Military Wiki
JRM Mars
The "Caroline Mars" JRM-2 Mars in Navy service.
Role Flying boat
National origin United States
Manufacturer Glenn L. Martin Company
First flight 23 June 1942
Introduction 30 November 1943
Retired 1956 (USN)
Primary users United States Navy
Flying Tankers
Produced 1945 - 1948
Number built 7

The Martin JRM Mars is a large, four-engined cargo transport seaplane originally designed and built in limited numbers for the U.S. Navy during the World War II era. It was the largest Allied flying boat to enter production, although only seven were built. The United States Navy contracted the development of the XPB2M-1 Mars in 1938 as a long range ocean patrol flying boat, which later entered production as the JRM Mars long range transport.

The surviving aircraft were later converted for civilian use to firefighting water bombers. One example of the aircraft still remains in active service.

Design and development

The Glenn L. Martin Company scaled up their PBM Mariner patrol bomber design to produce the prototype XPB2M-1 Mars.[1] The XPB2M-1 was launched on 8 November 1941. After a delay caused by an engine fire during ground runs, the aircraft first flew on 23 June 1942. After flight tests with the XPB2M between 1942 and 1943, she was passed on to the Navy. The original patrol bomber concept was considered obsolete by this time, and the Mars was converted into a transport aircraft designated the XPB2M-1R. The Navy was satisfied with the performance, and ordered 20 of the modified JRM-1 Mars.[1] The first, named Hawaii Mars, was delivered in June 1945, but with the end of World War II the Navy scaled back their order, buying only the five aircraft which were then on the production line.[2] Though the original Hawaii Mars was lost in an accident on Chesapeake Bay a few weeks after it first flew, the other five Mars were completed, and the last delivered in 1947.

Operational history

U.S. Navy service

The prototype XPB2M-1 Mars

Named the Marianas Mars, Philippine Mars, Marshall Mars, Caroline Mars, and a second Hawaii Mars, the five production Mars aircraft entered service ferrying cargo to Hawaii and the Pacific Islands. The last production airplane (the Caroline Mars) was designated JRM-2, powered by 3,000 hp (2,200 kW) Pratt & Whitney R-4360 engines, and featured a higher maximum weight and other improvements. On 4 March 1949, the Caroline Mars set a new world passenger load record by carrying 269 people from San Diego to Alameda, CA.[3] On 5 April 1950, the Marshall Mars was lost near Hawaii when an engine fire consumed the airplane after her crew had evacuated. The remaining "Big Four" flew record amounts of Naval cargo on the San Francisco-Honolulu route efficiently until 1956, when they were beached at NAS Alameda.[1]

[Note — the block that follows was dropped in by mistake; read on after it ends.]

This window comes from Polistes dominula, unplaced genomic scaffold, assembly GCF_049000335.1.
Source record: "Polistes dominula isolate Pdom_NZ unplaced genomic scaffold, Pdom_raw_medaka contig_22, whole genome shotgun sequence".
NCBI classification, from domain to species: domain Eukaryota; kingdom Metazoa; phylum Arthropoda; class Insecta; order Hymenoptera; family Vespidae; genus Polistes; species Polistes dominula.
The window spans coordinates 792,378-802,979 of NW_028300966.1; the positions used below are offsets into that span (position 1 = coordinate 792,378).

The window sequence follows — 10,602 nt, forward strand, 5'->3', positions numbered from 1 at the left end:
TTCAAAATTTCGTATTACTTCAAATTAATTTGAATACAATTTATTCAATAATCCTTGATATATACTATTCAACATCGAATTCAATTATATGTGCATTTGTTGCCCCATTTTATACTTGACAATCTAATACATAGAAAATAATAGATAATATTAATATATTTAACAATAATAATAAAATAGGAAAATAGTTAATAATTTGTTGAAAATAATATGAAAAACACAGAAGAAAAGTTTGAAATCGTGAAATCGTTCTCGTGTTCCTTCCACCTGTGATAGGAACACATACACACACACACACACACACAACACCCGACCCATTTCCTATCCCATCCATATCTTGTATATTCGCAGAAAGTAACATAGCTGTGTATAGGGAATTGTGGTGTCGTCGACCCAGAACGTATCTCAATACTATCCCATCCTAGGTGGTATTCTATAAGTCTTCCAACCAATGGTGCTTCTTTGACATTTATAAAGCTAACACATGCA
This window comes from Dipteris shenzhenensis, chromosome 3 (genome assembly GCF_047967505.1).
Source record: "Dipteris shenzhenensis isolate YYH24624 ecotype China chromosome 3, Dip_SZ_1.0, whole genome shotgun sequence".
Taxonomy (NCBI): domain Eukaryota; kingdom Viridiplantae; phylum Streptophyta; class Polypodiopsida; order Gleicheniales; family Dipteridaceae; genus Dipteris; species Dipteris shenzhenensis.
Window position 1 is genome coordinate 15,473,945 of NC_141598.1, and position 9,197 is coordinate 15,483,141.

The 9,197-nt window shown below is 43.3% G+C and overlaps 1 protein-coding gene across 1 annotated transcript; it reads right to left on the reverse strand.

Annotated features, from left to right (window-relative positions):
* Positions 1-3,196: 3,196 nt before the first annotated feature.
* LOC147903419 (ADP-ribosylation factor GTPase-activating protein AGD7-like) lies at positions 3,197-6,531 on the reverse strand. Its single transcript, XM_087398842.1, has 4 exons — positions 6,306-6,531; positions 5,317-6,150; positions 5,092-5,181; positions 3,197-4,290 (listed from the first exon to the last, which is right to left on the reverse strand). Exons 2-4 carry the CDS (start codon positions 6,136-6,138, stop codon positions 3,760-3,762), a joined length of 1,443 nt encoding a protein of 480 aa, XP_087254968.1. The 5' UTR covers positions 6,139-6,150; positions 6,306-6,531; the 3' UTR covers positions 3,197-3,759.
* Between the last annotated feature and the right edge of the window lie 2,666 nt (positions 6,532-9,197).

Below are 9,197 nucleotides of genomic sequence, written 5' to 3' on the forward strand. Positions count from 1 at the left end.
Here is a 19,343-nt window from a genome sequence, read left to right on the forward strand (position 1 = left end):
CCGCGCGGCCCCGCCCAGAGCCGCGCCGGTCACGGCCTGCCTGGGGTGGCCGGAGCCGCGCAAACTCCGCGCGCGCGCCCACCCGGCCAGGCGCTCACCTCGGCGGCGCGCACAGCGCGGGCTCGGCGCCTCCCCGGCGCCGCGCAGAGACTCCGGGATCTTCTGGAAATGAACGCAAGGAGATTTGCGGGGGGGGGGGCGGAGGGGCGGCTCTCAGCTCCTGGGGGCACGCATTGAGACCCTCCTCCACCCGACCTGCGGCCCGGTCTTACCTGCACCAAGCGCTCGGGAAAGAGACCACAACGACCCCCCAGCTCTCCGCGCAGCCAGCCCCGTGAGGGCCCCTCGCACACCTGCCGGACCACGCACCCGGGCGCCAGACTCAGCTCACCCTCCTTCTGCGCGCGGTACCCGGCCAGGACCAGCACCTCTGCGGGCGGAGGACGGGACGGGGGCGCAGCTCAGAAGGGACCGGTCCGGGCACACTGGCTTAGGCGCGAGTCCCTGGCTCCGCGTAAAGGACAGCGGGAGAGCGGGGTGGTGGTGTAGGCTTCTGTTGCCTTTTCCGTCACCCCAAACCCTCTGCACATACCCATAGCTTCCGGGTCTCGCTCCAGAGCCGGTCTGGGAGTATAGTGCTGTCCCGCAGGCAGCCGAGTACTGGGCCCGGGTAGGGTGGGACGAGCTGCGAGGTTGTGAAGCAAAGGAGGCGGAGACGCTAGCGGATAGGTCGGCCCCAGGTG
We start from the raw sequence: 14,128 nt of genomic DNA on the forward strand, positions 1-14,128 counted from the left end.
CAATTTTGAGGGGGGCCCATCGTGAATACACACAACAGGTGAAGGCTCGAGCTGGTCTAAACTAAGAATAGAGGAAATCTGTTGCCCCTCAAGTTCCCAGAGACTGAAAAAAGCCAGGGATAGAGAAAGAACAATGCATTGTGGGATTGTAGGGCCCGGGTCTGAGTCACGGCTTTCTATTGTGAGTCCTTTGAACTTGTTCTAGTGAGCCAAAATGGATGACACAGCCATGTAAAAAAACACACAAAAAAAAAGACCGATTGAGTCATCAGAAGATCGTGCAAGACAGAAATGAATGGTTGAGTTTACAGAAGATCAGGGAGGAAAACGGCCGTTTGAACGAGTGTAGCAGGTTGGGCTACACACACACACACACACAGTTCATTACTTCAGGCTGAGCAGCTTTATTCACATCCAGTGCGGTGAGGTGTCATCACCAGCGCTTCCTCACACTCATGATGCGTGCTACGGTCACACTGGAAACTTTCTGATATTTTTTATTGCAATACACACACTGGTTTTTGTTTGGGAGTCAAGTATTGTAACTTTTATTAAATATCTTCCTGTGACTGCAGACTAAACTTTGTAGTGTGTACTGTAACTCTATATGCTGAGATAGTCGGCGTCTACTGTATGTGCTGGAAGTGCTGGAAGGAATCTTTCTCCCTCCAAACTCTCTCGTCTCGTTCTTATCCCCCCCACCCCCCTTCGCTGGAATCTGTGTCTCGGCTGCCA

Civilian use

Hawaii Mars ("Redtail")

In 1959, the remaining Mars aircraft were to be sold for scrap, but a Canadian company, Forest Industries Flying Tankers (FIFT), was formed and bid for the four aircraft and a large spares holding. The company represented a consortium of British Columbia forest companies, and the bid was accepted and the sale was completed in December 1959. The four aircraft were flown to Fairey Aviation at Victoria, British Columbia, for conversion as water bombers. The conversion involved the installation of a tank in the cargo bay and retractable pick-up scoops to allow uploading of water while the aircraft was taxiing. The scoops allowed 30 tons of water to be taken on board in 22 seconds. Later some of the hull fuel tanks were replaced with water tanks. The Marianas Mars crashed near Northwest Bay, British Columbia, on 23 June 1961 during firefighting operations; all four crew members were lost. Just over a year later, on 12 October 1962, the Caroline Mars was destroyed by Typhoon Freda while parked onshore. The Hawaii Mars and Philippine Mars had their conversions to water bombers accelerated and entered service in 1963.[1] They appeared at local airshows, demonstrating their water-dropping ability. Flying Tankers Inc. also flew the water bombers to other hot spots around the province when a need developed, such as in August 2003, when a large forest fire threatened the city of Kelowna, British Columbia.

Hawaii Mars undergoing winter maintenance at Sproat Lake in 2008 with Philippine Mars in the background